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Recommended Field Trips:
Black History Month

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Black History MonthFebruary is Black History Month. Here are some noteworthy sites to remind us of how far we have come, and a list of African-American History Books for Kids.

As a child, I remember the thrill of discovering a square of diamond-shaped glass panes buried in the sidewalk before 157 Willow St. in Brooklyn Heights, just north of Pierrepont St. A plaque on the house says the window provided light to an underground tunnel that connected #159 to a post-Civil War stables. The houses were built in 1830, and in my child's imagination that tunnel was built to help runaway slaves escape. To me this was proof that parts of the Underground Railroad were indeed underground.

It turns out that Brooklyn, with its enormous harbor and active abolitionist movement, was a haven for stowaway slaves who jumped ship. Many city residents have discovered hidden basement rooms with old stoves and iron pots, leading them to believe that their homes were once "safe havens on the freedom line." Perhaps the center of the anti-slavery movement in NYC, and a major stop on the underground railroad, was Plymouth Church (on Orange St. between Hicks and Henry), known to some at the time as the Grand Central Depot.

Their first preacher, in 1847, was Henry Ward Beecher. Walt Whitman was a fan of Beecher's sermons, as was Abraham Lincoln (you can find the pew where he sat in 1860, marked with a plaque). Other guest speakers included: Sojourner Truth, Frederick Douglass, Booker T. Washington, Mark Twain, and Charles Dickens, and (much later) the Rev. Dr. Martin Luther King, Jr. Tours are available by appointment, call 718-624-4743, FREE. Afterward, if the weather's good, stroll over to the Brooklyn Heights Promenade, a great place to sit and eat lunch. If it's freezing, try the soup at Siggy's Organic Cafe on Henry St. right around the corner from Plymouth Church.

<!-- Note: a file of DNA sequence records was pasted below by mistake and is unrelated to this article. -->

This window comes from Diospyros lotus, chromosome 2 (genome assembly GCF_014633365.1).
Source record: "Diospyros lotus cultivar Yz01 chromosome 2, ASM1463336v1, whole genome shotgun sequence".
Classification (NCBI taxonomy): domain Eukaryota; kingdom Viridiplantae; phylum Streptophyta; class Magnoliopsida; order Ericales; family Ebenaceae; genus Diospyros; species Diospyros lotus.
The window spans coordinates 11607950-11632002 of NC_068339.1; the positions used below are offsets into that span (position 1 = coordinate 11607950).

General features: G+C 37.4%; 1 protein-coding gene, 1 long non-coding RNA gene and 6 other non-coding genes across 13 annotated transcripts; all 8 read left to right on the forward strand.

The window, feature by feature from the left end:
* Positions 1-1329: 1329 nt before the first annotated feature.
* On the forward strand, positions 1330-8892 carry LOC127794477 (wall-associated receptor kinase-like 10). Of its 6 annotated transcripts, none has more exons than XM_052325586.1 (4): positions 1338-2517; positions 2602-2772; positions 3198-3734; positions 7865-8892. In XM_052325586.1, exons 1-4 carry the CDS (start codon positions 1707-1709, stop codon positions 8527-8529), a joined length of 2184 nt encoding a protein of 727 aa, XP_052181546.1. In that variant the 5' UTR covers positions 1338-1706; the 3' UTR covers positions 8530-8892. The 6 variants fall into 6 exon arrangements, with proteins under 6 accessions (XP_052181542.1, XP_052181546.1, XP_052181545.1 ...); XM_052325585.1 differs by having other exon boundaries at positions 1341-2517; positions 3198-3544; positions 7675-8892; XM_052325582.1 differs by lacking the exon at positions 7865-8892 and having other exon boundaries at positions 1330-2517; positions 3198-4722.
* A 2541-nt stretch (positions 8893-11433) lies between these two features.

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The Weeksville Heritage Center in Brooklyn is a museum that has perserved one of the first free Black communities in the USA. They give tours of historic houses from the early 1900's where African-Americans lived for generations.

In Harlem, the Schomburg Collection in the NYPL offers exhibits and archives that chronicle Black American History. Check for events and current exhibitions. Black Life Matters runs through Aug. 15, 2015.

The Studio Museum in Harlem is a center for African-American artists with changing exhibitions and workshops for all ages. Free on Sundays.

In Queens, the Louis Armstrong House offers guided tours, group rates available. The house where Louis Armstrong lived is now a museum, depicting the life of this great American jazz pioneer, and celebrating his genius.

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In Nassau, on Long Island, there is an African-American Museum that focuses on history, art, culture, and education. They offer tours, genealogical research, and hands-on art workshops on Saturdays for all ages.

The African Burial Ground in lower Manhattan was discovered in 1991 during excavation work for a new federal building. Originally located outside the boundaries of New Amsterdam, hundreds of free and enslaved Africans were buried here during the 17th and 18th centuries, in unmarked graves. Today the site is a memorial, with an interpretive center next door at 290 Broadway, open Monday – Sunday 9 – 5.

Beyond Swastika and Jim Crow: Jewish Refugee Scholars at Black Colleges is on view at the Museum of Jewish Heritage through February 21st. This exhibit tells the story of Jewish professors, scientists and scholars who fled the Nazi regime and found refuge in black colleges in the segregated south. The museum is located in Battery Park, at the southern tip of Manhattan. If the weather is nice, wander behind the museum to view the harbor or have a picnic lunch.

The N-Y Historical Society, located at W. 77th St. and Central Park West, has online exhibits on the Civil War Lincoln and New York, and New York Divided about slavery and the Civil War in New York.

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Perhaps the greatest collection of Black Culture and History in NYC is at the Schomburg branch of the New York Public Library in Harlem. Their collection includes watercolors by a five-time winner of the Caldecott award for children's book illustrations, in an exhibit called Jerry Pinkney's African-American Journey to Freedom. Also on display are photographs of Barack Obama's first year in office.

Columbia University undertook a project to map the African American past in New York City. From 1632 to the present, MAAP (Mapping the African American Past) has archived photographs and mapped locations paired with lesson plans. Create your own walking tours, or browse through history from the comfort of your computer.

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African-American History Books for Kids

Other books:

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